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Workers’ Compensation Claim Vs Common Law Claim… What is the Difference?

 In Blog, Common Law | Workers Compensation Claims

Work injuries sustained in the WA workplace, typically require recovering compensation from the workers’ compensation insurer for weekly payments, medical (including hospital etc) and vocational rehabilitation costs. However, in certain circumstances, injured parties can also lodge a common law claim.

In addition to Worker’s Compensation, if a claimant has sustained at least a 15% permanent whole of person impairment, they may be eligible to pursue a common law claim against their employer in negligence for failing to provide and safe and proper system of works through the court system.

Unlike the ‘no fault’ workers’ compensation system, to succeed in a common law claim, the claimant needs to prove in court their workplace injury was caused by negligence of their employer.

 

Workers’ Compensation Claims

Workers’ Compensation in Western Australia is a “no-fault” system of insurance payment to employees if they are injured at work or become sick due to their work. These compensation payments can cover:

  • Wages while not fit for work
  • Reasonable medical, hospital and travel expenses
  • Vocational rehabilitation costs
  • Lump sum payment

These entitlements exist regardless of whose fault the injury was, as long as the claimant was a worker at the time of the accident and suffered the injury during the course of employment.

See here for more information on Workers’ Compensation

 

Common Law Claim

A common law claim is commenced in the District Court of Western Australia and is a claim for damages (compensation) against your employer for negligence in causing your injury.

In order to pursue a common law compensation claim, the claimant must:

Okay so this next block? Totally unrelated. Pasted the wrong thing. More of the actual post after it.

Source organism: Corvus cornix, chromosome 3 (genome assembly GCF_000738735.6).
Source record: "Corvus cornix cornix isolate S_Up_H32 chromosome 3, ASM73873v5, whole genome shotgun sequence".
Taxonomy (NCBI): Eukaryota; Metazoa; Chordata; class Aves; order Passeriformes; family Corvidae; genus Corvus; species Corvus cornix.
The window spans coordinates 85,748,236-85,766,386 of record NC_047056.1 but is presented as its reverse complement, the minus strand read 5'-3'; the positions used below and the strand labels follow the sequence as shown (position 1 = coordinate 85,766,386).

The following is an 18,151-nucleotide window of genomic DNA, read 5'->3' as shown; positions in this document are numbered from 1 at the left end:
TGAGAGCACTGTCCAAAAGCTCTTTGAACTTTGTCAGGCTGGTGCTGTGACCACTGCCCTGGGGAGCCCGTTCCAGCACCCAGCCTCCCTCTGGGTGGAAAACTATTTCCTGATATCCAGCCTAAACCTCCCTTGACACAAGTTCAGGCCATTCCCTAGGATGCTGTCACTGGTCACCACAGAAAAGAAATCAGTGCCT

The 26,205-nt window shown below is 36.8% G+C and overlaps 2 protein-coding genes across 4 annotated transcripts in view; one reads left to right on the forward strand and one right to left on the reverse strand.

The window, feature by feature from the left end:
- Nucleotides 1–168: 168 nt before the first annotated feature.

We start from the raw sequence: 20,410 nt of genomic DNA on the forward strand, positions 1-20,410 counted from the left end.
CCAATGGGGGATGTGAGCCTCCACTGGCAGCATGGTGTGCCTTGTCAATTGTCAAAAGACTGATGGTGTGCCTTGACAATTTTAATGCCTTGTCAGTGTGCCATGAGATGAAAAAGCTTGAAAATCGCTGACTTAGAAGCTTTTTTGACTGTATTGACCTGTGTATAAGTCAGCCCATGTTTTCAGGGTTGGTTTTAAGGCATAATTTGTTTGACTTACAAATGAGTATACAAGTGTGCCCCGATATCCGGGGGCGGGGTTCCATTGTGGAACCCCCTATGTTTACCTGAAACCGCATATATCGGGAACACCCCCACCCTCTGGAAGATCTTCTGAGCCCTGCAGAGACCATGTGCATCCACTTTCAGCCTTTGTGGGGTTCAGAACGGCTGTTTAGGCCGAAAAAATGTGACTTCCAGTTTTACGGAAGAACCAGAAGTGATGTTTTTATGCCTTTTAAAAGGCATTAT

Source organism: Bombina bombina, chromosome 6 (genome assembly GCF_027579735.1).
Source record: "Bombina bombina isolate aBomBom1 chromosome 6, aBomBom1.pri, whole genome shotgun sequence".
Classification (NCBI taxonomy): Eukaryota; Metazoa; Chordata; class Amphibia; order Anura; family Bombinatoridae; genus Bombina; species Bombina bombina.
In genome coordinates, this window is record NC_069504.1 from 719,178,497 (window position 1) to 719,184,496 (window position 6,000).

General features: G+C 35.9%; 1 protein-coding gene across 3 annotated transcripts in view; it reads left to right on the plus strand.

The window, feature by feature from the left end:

• Be assessed at minimum 15% Whole Person Impairment (WPI)
  • Elect to retain the right to seek common law damages before the Termination Date
  • Prove fault or negligence on behalf of the employer

The termination day is the date at which you cease to be eligible to pursue common law damages. This generally falls one year from the date your claim for weekly payments of compensation was made on your employer.

 

Limits on Common Law Claims

For Workers with a permanent WPI of between 15% and 25%,

For Workers with a permanent WPI of between 15% and 25%, the amount of damages is capped and determined by the severity of the injury or injuries. The amount payable is set out as “Amount A” in the Variations to the Prescribed Amount and other Workers’ Compensation Payments. This total includes the amount you have been paid in Workers’ Compensation payments.

In addition, if a common law claim is pursued against the employer, from the date of Election, the claimant is subject to a step-down in weekly payments and the entitlements to other statutory benefits cease. Assuming there are sufficient funds remaining in the prescribed amount of the claim, weekly payments reduce as follows:

  • First three months: receive 70% of the amount of weekly payments to which would otherwise have been entitled
  • Second three months: receive 50% of the amount of weekly payments to which would otherwise have been entitled
  • Weekly payments cease after six months

For Workers with a permanent WPI of at least 25%

Workers with a permanent whole of person impairment of at least 25% will continue to receive the statutory benefits in accordance with the provisions of the Act, and there is no cap on the amount of damages received.

 

Determining whether your employer was negligent in causing your injury is a technical and specialised legal skill and as such it is best to obtain legal advice before proceeding with a Common Law claim.

If you have any further questions, please contact our office on (08) 9581 4339. We provide an initial consultation at no cost to discuss your current claim and possible entitlements.  We also act on a no win no fee basis if we are able to assist with your claim.

This article should be considered as general legal information and should not be viewed as legal advice. The Workers Compensation legislation in Western Australia changes regularly, and while endeavours are made to ensure the information provided is correct, it may not be up to date.

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